Thanks to the founding generation of Yavneh and its disciples, we have the Mishnah, Talmud, and countless works of midrash—the magnificent crowdsourcing that is Rabbinic Judaism. And, in keeping with the spirit of Yavneh, the rabbis make Judaism accessible to all, in a democratic way. Moreover, every talmudic debate is written in the present tense, which allows each student who opens the text to engage in dialogue with the sages, as if s/he were their contemporaries. We, too, are invited to join the ongoing fray.
By building the ideal of debate into the hardware of our tradition, the rabbis ensured that the tradition would thrive. In Judaism, the goal of a good argument is not to convince the opponent that your view is correct. It is not even necessarily to agree. Rather, it is to conduct the debate in such a way that it reveals the truth of both perspectives. As Pirkei Avot (5:17) points out, to argue about the meaning of Torah le-shem Shamayim—"for the sake of Heaven"—is a righteous act, a mitzvah. There is no merit in having the final word.
The democratic and innovative rabbinic traditions that originated at Yavneh continued for many centuries. But, by the 17th century, because of the harsh conditions of exile, authorship of the tradition was confined largely to the talmid hakham—the professional Jewish scholar—in the hallowed halls of the Eastern-European yeshiva. Once again, Jewish learning was outsourced to the learned few.
This state of affairs came to a tragic end in the Holocaust, in which more than 90% of all rabbis and approximately 80% of all yeshiva students were murdered, and the great European centers of Jewish learning and culture were obliterated.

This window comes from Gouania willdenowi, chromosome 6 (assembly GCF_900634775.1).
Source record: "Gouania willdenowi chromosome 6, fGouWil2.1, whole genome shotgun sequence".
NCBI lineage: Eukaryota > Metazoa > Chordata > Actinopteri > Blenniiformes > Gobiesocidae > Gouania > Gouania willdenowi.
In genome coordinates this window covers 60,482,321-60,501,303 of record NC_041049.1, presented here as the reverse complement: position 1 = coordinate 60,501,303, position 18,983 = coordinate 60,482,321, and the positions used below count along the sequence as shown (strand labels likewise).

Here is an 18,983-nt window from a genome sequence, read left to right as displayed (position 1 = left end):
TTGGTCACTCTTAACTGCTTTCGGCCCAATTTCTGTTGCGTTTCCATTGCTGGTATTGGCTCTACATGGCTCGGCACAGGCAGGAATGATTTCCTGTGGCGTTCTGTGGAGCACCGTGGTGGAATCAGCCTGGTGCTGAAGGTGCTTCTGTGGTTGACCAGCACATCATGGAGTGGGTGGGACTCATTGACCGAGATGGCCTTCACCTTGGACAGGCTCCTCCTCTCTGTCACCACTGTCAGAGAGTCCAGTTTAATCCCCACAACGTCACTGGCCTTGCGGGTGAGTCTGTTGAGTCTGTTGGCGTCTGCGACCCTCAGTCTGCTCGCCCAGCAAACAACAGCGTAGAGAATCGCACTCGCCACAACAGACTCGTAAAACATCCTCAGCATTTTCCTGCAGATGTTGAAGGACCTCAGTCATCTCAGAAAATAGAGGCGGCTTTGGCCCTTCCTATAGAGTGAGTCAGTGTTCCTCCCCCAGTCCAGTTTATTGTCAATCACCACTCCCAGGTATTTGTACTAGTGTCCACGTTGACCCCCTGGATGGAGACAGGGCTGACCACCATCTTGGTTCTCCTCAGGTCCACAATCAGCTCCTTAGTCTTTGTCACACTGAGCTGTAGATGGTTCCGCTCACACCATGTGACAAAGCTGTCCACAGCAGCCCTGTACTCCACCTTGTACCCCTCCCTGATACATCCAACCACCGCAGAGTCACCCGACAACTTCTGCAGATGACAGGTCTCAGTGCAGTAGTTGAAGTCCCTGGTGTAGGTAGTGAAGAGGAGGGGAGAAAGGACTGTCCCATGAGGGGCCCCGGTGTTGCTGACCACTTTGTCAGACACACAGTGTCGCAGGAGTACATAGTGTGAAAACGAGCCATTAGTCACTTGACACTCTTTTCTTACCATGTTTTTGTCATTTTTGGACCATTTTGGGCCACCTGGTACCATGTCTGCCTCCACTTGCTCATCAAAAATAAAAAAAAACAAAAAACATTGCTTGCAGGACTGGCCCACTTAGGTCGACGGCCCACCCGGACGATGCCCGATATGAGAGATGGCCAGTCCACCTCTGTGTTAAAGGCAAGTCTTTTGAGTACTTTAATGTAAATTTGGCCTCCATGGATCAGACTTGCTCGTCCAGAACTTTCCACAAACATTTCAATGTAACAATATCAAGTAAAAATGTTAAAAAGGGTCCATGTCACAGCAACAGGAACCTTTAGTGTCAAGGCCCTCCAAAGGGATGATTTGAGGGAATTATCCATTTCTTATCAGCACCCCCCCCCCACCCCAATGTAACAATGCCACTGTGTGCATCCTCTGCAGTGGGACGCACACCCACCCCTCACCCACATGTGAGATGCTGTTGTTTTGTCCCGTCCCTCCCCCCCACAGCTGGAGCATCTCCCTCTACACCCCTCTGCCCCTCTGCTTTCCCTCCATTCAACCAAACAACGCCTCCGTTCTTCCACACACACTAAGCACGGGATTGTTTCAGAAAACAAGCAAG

Since then, and still today, our people have needed to find a way to restore the open, participative learning of the Yavneh model, placing the oral tradition in the mouths and hearts of the people.
How do we create a Yavneh 2.0 in which our tradition is accessible to all?
Now we have a great way—the Internet. Jewish learning websites such as reformjudaism.org, myjewishlearning.com, and on1foot.org offer an array of rich choices to suit different kinds of learners and those at different stages of their Jewish journey.
A challenge yet to be met fully is to facilitate the experiential, interactive element of traditional Jewish learning. Typically, learning was conducted through personal encounters between teacher and student, or between students in face-to-face pairs (chavruta)—preferably loudly. As Pirkei Avot teaches, “Wherever two people learn words of Torah together, the Shekhinah is present” (3:2). Jewish spiritual growth is about plugging into the tradition and connecting to each other. For technology-powered Jewish learning, this is our challenge.
The rabbis at Yavneh realized that to preserve the tradition they needed to open the doors of the academy and accord respect to everyone who joined the unruly Jewish Twitterverse with integrity. We can do no less today. Judaism will survive and flourish only if all Jews feel that their voice is heard, that their arguments are part of the conversation.
Daniel Reisel is a Jewish educator based in London.